The Italian state, as a national state, was founded as a monarchy in 1861. Since its formation, the order of the Italian state has been inspired by liberal-democratic principles; however, from 1922 to 1945, it turned into a dictatorial regime (fascism) that ended with the end of the Second World War.
In 1946, in a popular referendum in which women also voted for the first time, Italians chose the republican form. The new Constitution of the Italian Republic came into force on 1 January 1948. The 1948 Constitution has a strong focus on social-ethical and economic relations. Over the last twenty years, the Constitution has been subject to changes aimed at recognising greater powers for central and peripheral governments and reforming the system of local autonomies.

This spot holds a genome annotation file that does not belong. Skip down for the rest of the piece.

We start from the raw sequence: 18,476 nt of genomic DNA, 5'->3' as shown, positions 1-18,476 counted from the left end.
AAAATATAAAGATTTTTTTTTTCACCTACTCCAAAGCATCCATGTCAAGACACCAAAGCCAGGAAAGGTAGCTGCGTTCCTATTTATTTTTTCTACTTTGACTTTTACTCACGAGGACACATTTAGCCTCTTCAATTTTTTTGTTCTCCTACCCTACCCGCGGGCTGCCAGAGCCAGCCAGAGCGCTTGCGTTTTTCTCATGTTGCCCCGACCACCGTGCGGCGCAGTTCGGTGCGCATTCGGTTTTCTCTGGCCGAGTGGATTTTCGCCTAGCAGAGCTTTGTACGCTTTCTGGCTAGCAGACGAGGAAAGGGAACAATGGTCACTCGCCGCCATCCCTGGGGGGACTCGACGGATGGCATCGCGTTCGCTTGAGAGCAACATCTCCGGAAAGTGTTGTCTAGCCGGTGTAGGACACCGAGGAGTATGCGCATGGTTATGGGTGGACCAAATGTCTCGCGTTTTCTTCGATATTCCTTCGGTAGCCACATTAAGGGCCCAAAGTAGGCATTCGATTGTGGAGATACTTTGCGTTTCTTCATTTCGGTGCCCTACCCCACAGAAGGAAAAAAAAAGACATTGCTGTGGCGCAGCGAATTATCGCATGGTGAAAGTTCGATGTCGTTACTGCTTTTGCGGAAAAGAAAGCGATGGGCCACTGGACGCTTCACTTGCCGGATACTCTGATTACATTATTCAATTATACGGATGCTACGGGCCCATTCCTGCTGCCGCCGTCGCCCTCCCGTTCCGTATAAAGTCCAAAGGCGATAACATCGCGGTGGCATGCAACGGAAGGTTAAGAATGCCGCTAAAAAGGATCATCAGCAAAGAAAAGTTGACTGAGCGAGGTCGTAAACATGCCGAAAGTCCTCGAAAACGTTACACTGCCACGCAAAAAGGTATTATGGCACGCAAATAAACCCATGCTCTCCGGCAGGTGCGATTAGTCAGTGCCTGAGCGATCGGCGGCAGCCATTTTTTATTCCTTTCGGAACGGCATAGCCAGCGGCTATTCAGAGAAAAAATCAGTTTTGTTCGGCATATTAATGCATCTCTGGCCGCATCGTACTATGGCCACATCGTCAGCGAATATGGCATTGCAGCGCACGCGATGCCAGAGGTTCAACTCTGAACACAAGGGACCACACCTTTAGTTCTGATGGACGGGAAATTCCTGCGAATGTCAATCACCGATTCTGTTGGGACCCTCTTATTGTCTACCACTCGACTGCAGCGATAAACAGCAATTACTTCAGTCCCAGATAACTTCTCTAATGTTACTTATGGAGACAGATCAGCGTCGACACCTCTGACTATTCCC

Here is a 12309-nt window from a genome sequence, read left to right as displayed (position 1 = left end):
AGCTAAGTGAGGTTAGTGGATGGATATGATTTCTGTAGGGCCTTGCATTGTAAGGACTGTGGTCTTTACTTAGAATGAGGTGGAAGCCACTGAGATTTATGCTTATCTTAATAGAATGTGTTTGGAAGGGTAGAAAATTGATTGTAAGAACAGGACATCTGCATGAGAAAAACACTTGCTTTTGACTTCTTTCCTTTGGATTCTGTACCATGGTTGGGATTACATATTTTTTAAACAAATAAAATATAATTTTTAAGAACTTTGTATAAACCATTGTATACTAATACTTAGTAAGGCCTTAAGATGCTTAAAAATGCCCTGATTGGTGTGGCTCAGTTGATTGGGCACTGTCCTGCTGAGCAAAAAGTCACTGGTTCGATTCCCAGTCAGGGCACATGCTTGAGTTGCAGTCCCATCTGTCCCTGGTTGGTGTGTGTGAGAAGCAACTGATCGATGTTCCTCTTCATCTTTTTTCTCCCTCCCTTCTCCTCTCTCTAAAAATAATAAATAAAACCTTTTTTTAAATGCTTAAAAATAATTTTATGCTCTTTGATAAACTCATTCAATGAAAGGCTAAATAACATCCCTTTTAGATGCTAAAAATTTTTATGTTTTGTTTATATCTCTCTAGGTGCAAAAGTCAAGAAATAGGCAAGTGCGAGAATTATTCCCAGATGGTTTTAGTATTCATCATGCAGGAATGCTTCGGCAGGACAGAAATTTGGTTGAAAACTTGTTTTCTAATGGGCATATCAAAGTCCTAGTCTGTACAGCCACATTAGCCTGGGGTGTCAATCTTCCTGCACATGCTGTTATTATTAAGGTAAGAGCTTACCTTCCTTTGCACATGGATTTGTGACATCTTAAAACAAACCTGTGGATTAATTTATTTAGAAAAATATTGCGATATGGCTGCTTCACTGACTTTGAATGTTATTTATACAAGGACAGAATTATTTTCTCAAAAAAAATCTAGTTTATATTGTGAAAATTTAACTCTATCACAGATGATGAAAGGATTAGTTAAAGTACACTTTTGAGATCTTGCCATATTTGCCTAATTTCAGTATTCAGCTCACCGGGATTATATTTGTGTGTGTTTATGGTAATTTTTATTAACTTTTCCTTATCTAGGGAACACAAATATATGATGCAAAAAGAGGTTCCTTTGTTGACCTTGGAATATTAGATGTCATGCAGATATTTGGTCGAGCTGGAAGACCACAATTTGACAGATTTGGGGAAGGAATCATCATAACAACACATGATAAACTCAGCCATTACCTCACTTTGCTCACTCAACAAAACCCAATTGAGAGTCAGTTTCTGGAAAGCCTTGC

Italy was among the founding countries, in 1951, of the ECSC (European Coal and Steel Community), in 1957 of the EEC (European Economic Community), in 1991 of the European Union and among the first countries to join the single European currency (EURO).
Contents revised: 7 March 2023